[T]he number of cases that reach the Court should not be a measure of its efficiency. On the contrary, the absence of trials before this Court, as a consequence of regular functioning of national institutions, would be a major success– Luis Moreno Ocampo
Former Prosecutor of the International Criminal Court
Ending impunity and ensuring accountability for the most serious crimes is a priority for the international community. This united concern for crimes against humanity, war crimes, and genocide resulted in the creation of a permanent international court in 2002. The first twelve years of the International Criminal Court's existence have been characterised both by successes and evident shortcomings. However, as the first permanent international accountability mechanism, the ICC cannot wage the war against international crimes alone, and so it falls to domestic systems to assist by signing, ratifying, domesticating ICC legislation, and litigating core crimes in a domestic context.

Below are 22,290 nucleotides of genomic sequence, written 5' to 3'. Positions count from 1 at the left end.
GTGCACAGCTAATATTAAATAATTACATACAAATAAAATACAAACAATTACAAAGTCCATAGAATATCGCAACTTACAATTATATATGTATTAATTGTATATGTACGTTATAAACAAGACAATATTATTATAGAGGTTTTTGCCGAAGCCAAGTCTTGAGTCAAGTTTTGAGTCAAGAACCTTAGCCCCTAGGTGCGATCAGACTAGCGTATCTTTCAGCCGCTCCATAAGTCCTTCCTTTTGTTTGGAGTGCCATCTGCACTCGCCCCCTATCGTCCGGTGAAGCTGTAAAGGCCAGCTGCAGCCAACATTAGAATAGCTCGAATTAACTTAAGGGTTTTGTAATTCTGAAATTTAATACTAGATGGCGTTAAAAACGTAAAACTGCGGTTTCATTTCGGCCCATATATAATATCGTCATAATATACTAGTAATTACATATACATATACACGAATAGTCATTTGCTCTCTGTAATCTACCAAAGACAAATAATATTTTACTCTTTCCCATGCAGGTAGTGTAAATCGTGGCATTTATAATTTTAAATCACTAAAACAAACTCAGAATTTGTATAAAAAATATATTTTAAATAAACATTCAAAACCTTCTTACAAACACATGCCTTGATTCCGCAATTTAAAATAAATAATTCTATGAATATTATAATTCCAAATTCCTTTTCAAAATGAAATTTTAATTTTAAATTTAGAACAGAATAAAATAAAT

Whilst universal jurisdiction has been a popular and useful method to try international crimes over the past twenty years, (particularly in Switzerland, Denmark, Belgium, Germany, and the United Kingdom) the domestication of ICC legislation is proving to be a far more efficient and pragmatic augmentation to customary international law notions of universal jurisdiction in an African context. Advancing the African international criminal justice project means that there must be a true understanding of international criminal law as a matter of national importance.
Ensuring that there is justice beyond the bounds of The Hague involves the realisation and actualisation of the principle of complementarity. This principle, as enshrined in the Rome Statute of the International Criminal Court, allows the ICC to be a court of last resort, giving the domestic systems primary jurisdiction. Complementarity is one of the founding principles of the Rome Statute, and the vision of the drafters at the Rome Conference was a comprehensive system of international justice, where states take it upon themselves to investigate and prosecute international crimes. As a court of last resort, the ICC acts when a state is unwilling or unable to carry out its responsibilities.2 For maximum complementarity to work, states are required to sign, ratify, and domesticate the Rome Statute, effectively giving them the legislative framework to address crimes that shock the conscience of humanity.